Canada’s Simu Liu Rises to Superhero Status in “Shang-Chi and the Legend of the Ten Rings”
Shang-Chi and the legend of the ten rings
With Simu Liu, Awkwafina, Meng’er Zhang, Tony Leung, Fala Chen, Florian Munteanu, Benedict Wong, Michelle Yeoh, Yuen Wah, Ronny Chieng, Zach Cherry and Dallas Liu. Written by Dave Callaham, Destin Daniel Cretton and Andrew Lanham. Directed by Destin Daniel Cretton. Opening in theaters on September 3. 132 minutes. PG
The father-son friction in âShang-Chi and the Legend of the Ten Ringsâ must be second nature to its featured title, played by Simu Liu. Fans of the recently concluded CBC-TV comedy series “Kim’s Convenience” will recognize Liu, who was born in China and raised in Mississauga, as Jung, the estranged and rebellious son of trader Appa.
The stakes are, of course, considerably higher in the film, a superhero saga that is the first in the Marvel Cinematic Universe to have an Asian lead and a predominantly Asian cast. There’s the fate of the world to be reckoned with, by the MCU standard, though – similar to âBlack Widowâ from earlier this summer – it seems less important than patching up relationships in a severely dysfunctional family. It also makes for a better story.
Shang-Chi’s father is global crime boss Wenwu (Tony Leung), a deceptively calm man who rules a villainous empire called the Ten Rings, named after the almighty arm jewelry Wenwu wields to further his evil ambitions. . He can change the course of history, and has done so for centuries, thanks to the immortality of the rings and the intense blasts of energy they deliver.
Wenwu trained Shang-Chi and his daughter, Xialing (impressive newcomer Meng’er Zhang), to become martial arts masters and assassins like him, learning “every possible way to kill a man.” Wenwu expects his two children to join his Ten Rings team, although you can tell from the title of the film that Xialing doesn’t have as much screen time as Shang-Chi.
This is how Wenwu keeps Shang-Chi and Xialing close to him to deal with the grief of the tragic death of his beloved wife, Jiang Li (Fala Chen). She was herself a martial arts master who once lived in a remote paradise called Ta Lo, a place that is growing in importance as the film unfolds. Wenwu does not want to accept that Jiang Li is gone forever and he is convinced that he can bring her back somehow.
Watch the all-new trailer for âShang-Chi and the Legend of the Ten Ringsâ from Marvel Studios and only experience it in theaters on September 3rd.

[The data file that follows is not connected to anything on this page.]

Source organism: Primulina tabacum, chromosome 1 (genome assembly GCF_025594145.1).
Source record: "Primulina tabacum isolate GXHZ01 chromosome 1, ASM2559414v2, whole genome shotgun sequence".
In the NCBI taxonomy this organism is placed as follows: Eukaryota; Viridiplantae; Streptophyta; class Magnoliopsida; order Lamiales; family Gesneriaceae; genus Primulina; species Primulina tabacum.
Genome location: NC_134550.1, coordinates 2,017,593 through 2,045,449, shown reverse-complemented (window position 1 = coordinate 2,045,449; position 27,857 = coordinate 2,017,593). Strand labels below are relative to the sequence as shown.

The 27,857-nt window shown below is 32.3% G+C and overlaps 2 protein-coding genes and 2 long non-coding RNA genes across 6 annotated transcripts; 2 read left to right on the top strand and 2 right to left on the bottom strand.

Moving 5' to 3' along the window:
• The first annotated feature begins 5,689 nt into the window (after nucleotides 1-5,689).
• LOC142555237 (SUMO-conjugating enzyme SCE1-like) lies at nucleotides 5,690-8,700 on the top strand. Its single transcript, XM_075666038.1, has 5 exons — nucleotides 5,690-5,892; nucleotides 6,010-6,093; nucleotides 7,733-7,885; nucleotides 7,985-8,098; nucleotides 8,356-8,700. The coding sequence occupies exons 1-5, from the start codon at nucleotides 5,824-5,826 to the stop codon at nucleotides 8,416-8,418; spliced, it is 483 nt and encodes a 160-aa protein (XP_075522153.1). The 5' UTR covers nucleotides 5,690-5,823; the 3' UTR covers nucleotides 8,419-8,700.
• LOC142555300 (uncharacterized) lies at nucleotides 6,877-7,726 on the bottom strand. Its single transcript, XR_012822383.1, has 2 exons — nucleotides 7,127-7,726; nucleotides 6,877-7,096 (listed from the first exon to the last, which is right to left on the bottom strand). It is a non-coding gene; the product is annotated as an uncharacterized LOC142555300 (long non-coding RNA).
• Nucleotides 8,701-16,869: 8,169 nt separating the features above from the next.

Shang-Chi hates violence and doesn’t want anything to do with his father or sister. He took off for San Francisco ten years ago, changed his name to Shaun, and happily settled into a stress-free life working as a car jockey with his best friend, Katy (Awkwafina), and singing karaoke. in clubs with her at night.
Shaun doesn’t tell anyone, not even Katy, about his past. Imagine his surprise when they board a bus together and murderous thugs – including an aptly named Razor Fist (Florian Munteanu) – come after him. They were sent by Wenwu.
Shaun responds with heroic moves that are a combination of Bruce Lee’s ferocity and Jackie Chan comedy. This is the best part of the film, choreographed by the recently deceased stunt ace Brad Allan, to whom the film is dedicated. It’s also one of the best action scenes in recent memory, being matched only by Bob Odenkirk’s transit fight in “Nobody”.
“Who are you? âKaty marvels as she gazes at her relaxed friend with new eyes. It’s time for Shaun to confess that he’s Shang-Chi, but he still has to answer Katy’s question: who exactly is he?
This is where the story of “Shang-Chi” lies, at least the first half. Director / Co-Writer Destin Daniel Cretton (“Just Mercy”, “Short Term 12”) does his best on a smaller canvas. He’s great with the cast, orchestrating the jokes and connections between Shang-Chi and Katy, and delivering a much more interesting superhero origin story than the usual fare.
For a while, the movie feels like âThe Bourne Identity,â with Shang-Chi mimicking the character of Matt Damon as he displays hidden skills. You’d hardly know you were watching an MCU movie, except for a wall poster referencing “post-Blip anxiety” (hello, Avengers!) And an appearance by a certain character played by Benedict Wong.
There is also a comic-relief interaction with another tangential Marvel figure. The latter should remain anonymous to avoid a spoiler, even if the character in question could be cut from the film and no one would be wiser.
This player to be named later marks a sharp change of tone and venue for the second half of the film, when Shang-Chi is forced to fully embrace his superhero status – this follows a side trip jam-packed with action in Macau – and confront the dangerous delusions of his father.
Shang-Chi prefers to travel with the crazy Katy by his side, as she becomes more of his superhero sidekick than his semi-romantic girlfriend. Awkwafina brings more than her usual hyper shtick to the proceedings as she promises to do what she can to help her friend. ” Do not die ! a worried elder told him.
We also meet Shang-Chi’s warrior aunt, Jiang Nan (Michelle Yeoh), who brings back memories of her exciting work on the wire in “Crouching Tiger, Hidden Dragon”.
At this point in âShang-Chi,â someone might as well have been shouting, âFree the dragons! Fearsome CGI creatures join the fray and a pitched battle ensues, offering much to admire, but also Marvel’s usual endgame attack.
The second half in numbers luckily doesn’t dampen the brilliance of the film’s first half, nor Simu Liu’s obvious aptness as Shang-Chi.
Liu, a former stuntman, has an easy way of it, as the quick-footed slacker Shaun and Shang-Chi. He looks like the kind of guy who could wrestle with super villains and compete with dragons. This bodes well for other Marvel adventures hinted at in the mandatory end-of-credit teasing.